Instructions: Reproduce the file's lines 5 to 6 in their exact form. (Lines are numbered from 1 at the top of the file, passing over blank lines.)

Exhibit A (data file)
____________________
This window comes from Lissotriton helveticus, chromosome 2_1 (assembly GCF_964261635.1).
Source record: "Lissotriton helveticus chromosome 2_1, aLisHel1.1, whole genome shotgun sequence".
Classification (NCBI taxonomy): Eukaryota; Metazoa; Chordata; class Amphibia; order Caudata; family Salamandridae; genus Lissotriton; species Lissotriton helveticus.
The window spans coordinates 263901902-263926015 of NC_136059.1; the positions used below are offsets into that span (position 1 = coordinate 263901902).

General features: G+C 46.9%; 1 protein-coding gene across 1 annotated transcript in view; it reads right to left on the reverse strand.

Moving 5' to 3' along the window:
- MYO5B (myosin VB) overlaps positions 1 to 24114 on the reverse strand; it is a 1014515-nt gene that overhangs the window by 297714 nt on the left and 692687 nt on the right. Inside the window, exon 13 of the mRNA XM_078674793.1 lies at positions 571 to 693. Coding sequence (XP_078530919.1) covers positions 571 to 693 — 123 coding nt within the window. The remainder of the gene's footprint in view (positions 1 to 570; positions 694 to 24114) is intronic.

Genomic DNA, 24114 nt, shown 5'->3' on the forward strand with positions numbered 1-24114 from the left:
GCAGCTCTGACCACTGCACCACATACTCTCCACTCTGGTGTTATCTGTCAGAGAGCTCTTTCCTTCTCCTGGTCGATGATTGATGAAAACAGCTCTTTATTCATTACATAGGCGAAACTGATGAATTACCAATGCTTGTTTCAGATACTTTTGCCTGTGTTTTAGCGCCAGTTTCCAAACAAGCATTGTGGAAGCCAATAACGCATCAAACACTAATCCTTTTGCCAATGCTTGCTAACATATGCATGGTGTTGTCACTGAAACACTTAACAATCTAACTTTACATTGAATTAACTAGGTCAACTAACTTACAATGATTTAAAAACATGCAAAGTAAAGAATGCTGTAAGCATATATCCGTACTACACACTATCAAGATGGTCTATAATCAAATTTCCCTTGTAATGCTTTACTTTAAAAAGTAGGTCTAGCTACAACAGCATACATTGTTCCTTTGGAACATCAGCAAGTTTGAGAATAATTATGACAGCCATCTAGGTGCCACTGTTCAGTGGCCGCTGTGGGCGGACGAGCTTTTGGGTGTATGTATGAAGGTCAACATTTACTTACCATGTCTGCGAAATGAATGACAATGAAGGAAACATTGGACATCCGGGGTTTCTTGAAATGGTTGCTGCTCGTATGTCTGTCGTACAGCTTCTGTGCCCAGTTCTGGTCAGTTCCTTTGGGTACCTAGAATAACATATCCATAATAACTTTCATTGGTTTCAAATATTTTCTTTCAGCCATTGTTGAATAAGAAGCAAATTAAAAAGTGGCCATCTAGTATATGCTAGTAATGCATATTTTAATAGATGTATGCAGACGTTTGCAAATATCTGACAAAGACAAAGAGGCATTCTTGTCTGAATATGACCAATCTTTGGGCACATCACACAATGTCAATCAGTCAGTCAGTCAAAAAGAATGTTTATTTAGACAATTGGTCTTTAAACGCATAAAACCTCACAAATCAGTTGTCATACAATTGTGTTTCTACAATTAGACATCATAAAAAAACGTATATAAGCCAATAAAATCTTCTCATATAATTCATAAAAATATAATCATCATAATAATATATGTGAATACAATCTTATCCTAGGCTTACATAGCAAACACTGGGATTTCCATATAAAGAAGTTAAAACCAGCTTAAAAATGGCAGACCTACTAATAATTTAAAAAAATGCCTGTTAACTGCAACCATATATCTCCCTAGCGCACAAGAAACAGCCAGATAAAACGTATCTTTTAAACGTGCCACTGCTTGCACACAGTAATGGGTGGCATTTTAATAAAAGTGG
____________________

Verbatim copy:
General features: G+C 46.9%; 1 protein-coding gene across 1 annotated transcript in view; it reads right to left on the reverse strand.

Moving 5' to 3' along the window: